There is growing understanding of the need to accommodate mental
health issues in the workplace, not only due to human rights
obligations but also to optimize employee productivity. However,
the boundaries of employers' obligations from a human rights
perspective are not always clear. This article focuses on
stress-related accommodation requests: is an employer obliged to
accommodate an employee having difficulty coping with stress? While
the answer is generally no, recent exceptions to this rule in the
case law confirm the importance of treating stress-related
accommodation requests seriously.
Does Stress Trigger a Duty to Accommodate?
Human rights legislation in the Atlantic Provinces provides no
explicit protection for "stress". However, physical and
mental disabilities are prohibited grounds of discrimination which
trigger an employer's duty to accommodate. The critical
question, then, is whether and when "stress" constitutes
a disability so as to require accommodation.
The case law confirms that if stress (and related symptoms such as
anxiety, insomnia, etc) reach a degree of severity and
permanence so as to interfere with the employee's
ability to function at work or to perform certain job duties, it
can be characterized as a disability requiring accommodation.
However, limits are imposed to make this characterization the
exception rather than the rule. The bare assertion that stress is
affecting one's ability to function at work is not sufficient.
Similarly, an employee with an aversion to specific job tasks, even
if strong enough to negatively affect his or her health, is not
enough to constitute a disability. Rather, clear medical
documentation demonstrating that the employee is physically and/or
psychologically unable to perform some or all work-related tasks
will almost always be needed before he or she is entitled to
accommodation for stress-related symptoms.
The following tips can help manage employee requests for
accommodation of stress-related illnesses:
accommodation requests seriously and with sensitivity: Be
conscious of skepticism and stigma associated with stress-related
illnesses. Stress-related requests for accommodation should not be
dismissed off-hand. Normal procedures should be followed (request
for medical documentation, etc) to ensure each request is
considered on its own merits.
Be attentive to signals an
employee is having difficulty coping with stress: Changes
in employee performance, impatience, irritability, heightened
interpersonal conflict, attendance problems, frequent reports of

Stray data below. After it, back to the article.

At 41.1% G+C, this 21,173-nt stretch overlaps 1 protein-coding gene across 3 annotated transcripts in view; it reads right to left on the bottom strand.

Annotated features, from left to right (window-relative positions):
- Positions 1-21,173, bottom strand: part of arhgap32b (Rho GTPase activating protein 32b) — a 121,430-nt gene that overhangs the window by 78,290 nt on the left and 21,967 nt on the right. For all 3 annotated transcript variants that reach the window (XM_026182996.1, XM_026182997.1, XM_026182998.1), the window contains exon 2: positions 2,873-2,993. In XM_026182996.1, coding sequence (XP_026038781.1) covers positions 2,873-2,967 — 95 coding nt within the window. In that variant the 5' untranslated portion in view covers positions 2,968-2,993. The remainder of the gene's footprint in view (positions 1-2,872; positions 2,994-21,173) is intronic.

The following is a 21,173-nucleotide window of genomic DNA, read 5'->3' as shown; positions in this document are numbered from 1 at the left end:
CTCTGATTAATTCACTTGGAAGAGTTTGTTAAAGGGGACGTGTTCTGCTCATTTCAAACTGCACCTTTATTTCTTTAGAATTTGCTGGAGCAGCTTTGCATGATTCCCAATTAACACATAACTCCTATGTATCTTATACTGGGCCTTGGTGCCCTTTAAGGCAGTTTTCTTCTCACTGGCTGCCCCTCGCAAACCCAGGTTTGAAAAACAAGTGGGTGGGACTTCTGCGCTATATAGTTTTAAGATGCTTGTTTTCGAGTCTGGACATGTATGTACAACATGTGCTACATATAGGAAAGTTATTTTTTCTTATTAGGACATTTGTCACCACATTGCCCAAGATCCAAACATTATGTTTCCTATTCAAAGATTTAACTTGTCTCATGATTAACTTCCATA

headaches, indigestion, fatigue, insomnia or non-specific illness,
or an employee dropping hints about stress levels, should not be
ignored. While employers are not required to diagnose employee
health problems, a failure to investigate obvious signs of
stress-related illness, particularly prior to disciplining an
employee, could result in a human rights complaint.
documentation: As with any request for accommodation, the
employer must understand the nature of the employee's
limitations. In stress-related cases, medical evidence is essential
to establish that stress-related symptoms reach the threshold of a
Consider preliminary motions
to dismiss a human rights complaint: Despite recognition
that stress can, in some instances, constitute a disability, such
instances remain the exception rather than the rule. If faced with
a human rights complaint for failure to accommodate stress,
consider whether there is any medical evidence supporting the
inability to perform job tasks due to stress-related symptoms. If
not, it may be appropriate to seek early dismissal of the complaint
on the grounds that it cannot succeed.
The content of this article is intended to provide a general
guide to the subject matter. Specialist advice should be sought
about your specific circumstances.
To print this article, all you need is to be registered on Mondaq.com.
Click to Login as an existing user or Register so you can print this article.
Unfortunately, reasonable accommodation for employees in the workplace continues to be the source of significant litigation and even today we continue to see outrageous examples of employers behaving badly.
We are now beginning to see reported cases involving charges and subsequent fines laid against employers for failing to provide information, instruction and supervision to protect a worker from workplace violence.
On October 13, 2016, the Supreme Court of Canada denied leave to appeal an Ontario Court of Appeal decision which ordered an employer to pay a former employee 37 months of salary and benefits following termination.
Register for Access and our Free Biweekly Alert for
This service is completely free. Access 250,000 archived articles from 100+ countries and get a personalised email twice a week covering developments (and yes, our lawyers like to think you’ve read our Disclaimer).